Ever been called an idiot? Ever called someone else an idiot?
Do you actually know what that means? If not, your use of the term may be rather ironic.
Check out these Greek words:
“Now when they saw the boldness of Peter and John, and perceived that they were uneducated, common men, they were astonished. And they recognized that they had been with Jesus” (Acts 4:13).
The first of these two descriptive terms is the adjective agrammatos, literally, “unlettered.” The second is the noun idiōtēs (pronounced id-ee-OH-tace), the fourth of the five terms listed in the box above. Yes, the Jewish leaders in Jerusalem saw Peter and John as idiots, unlearned men. But they had been with Jesus and, therefore, had a biblical and theological education far beyond anyone in the history of the Sanhedrin. Whatever else they may have been, they were emphatically not idiots.
The basic idea in the idio— root is that of “one’s own.” This comes out clearly when we speak of someone’s idiosyncrasies, that is, the peculiar characteristics, habits, or manners that are their own.
The idiot, it turns out, is someone who has not benefited from the wisdom and knowledge of others and has only his own with which to work. In antiquity it was a word to describe someone who was uneducated in general or untrained in a given area. This is its use in Acts 4:13, which is shaded from the author Luke’s perspective in a basic way and from the perspective of the Jewish leaders in a more pejorative way.
Clearly, an idiot is not something one would aspire to be. Yet many people manage to achieve it.
“How I have hated instruction,
And my heart spurned correction!
I have not listened to the voice of my teachers,
Nor inclined my ear to my instructors!” (Prov. 5:11-12)
Like this fool, many people are going through life armed only with whatever intellectual and sapiential powers they can muster from within themselves. Rather than learn from others, they must do all their thinking and learning and opinion-forming on their own. In other words, they are idiots.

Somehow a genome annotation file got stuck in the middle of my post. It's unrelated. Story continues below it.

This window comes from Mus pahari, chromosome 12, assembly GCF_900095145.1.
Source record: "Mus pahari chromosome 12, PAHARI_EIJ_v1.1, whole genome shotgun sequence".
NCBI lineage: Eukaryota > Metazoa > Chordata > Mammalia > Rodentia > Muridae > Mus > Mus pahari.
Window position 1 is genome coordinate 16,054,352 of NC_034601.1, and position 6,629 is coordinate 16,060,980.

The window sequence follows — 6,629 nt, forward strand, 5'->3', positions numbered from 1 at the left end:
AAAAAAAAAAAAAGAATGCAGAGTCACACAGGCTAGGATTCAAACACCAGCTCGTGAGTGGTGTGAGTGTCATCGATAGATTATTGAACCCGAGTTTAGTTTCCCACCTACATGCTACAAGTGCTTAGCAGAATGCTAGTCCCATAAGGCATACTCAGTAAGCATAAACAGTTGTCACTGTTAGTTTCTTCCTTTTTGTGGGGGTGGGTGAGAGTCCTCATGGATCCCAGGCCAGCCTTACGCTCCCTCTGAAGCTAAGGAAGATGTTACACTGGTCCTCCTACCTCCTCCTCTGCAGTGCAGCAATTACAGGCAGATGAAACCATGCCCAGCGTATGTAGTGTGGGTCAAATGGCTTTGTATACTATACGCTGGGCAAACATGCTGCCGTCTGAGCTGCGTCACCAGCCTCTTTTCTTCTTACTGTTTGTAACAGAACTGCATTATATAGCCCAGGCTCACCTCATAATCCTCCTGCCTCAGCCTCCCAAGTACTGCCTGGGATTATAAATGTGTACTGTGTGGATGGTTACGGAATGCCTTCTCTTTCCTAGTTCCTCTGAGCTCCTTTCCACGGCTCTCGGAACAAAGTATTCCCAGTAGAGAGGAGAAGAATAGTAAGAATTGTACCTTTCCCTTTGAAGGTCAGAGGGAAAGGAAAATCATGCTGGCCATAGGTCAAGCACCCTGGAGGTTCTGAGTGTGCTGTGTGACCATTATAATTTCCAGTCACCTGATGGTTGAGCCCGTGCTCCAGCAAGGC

In fact, we have now become a society of idiots. It is an everyday phenomenon to see man-on-the-street interviews in which a TV news reporter sticks a microphone in the face of some idiot to ask him or her what he or she thinks on practically any issue under the sun. Often it is clear that the person has never before put a moment’s thought into the idea under consideration. But that doesn’t matter. All that matters is he or she has a voice.
This is why we must pay careful attention to the “I think” language of ourselves and others. Sometimes it is appropriate to begin a sentence with “I think.” Many times, however, the need to begin that way may betray the fact that we probably do not know enough to comment intelligently and should perhaps refrain from the attempt.
Nowadays, it is common to hear people thinking out loud for the first time about something but doing so with utter boldness and a shocking lack of embarrassment. They have a brain and a mouth and a whole bunch of “rights” to free thought and speech, et cetera; and this, it seems, qualifies them to weigh in on practically anything. “I think…” And off they go.
Yet there is a semi-conscious awareness of many people under, say, the age of thirty that neither they nor their peers are generally qualified to opine about most things. This awareness does not deter them from doing so, but it is there nonetheless. You can hear it in the new popular formula for introducing one’s idiotic thoughts: “I feel like…” or “I mean, I feel like…” Many sentences are now begun with these words, sentences which are not meant to convey feelings at all, but rather opinions: “I feel like the press has pushed this Trump-Russia thing for long enough. I mean, I feel like it’s time to move on.”
Sometimes people even use this rhetorical formula to introduce statements of ostensible fact. “I feel like Oslo is the capital of Norway.” This always freaks me out a little.
And, of course, what troubles me is that we are now getting to hear from idiot theologians in the church. “I think my relationship with God is between Him and me.”
“I mean, I feel like it’s all about relationships.” And so on.
How often do you find yourself responding to questions and concepts of theological significance with the language of “I think”? If I’m honest, I must admit I do it too much. At the very least, there are numerous times when my contribution should be either a sentence that begins “Scripture says…” or just silence; but instead, I say, “Well, I think…” And off I go.
Lord, save me from the wisdom of idiots!… Including the one I too often am.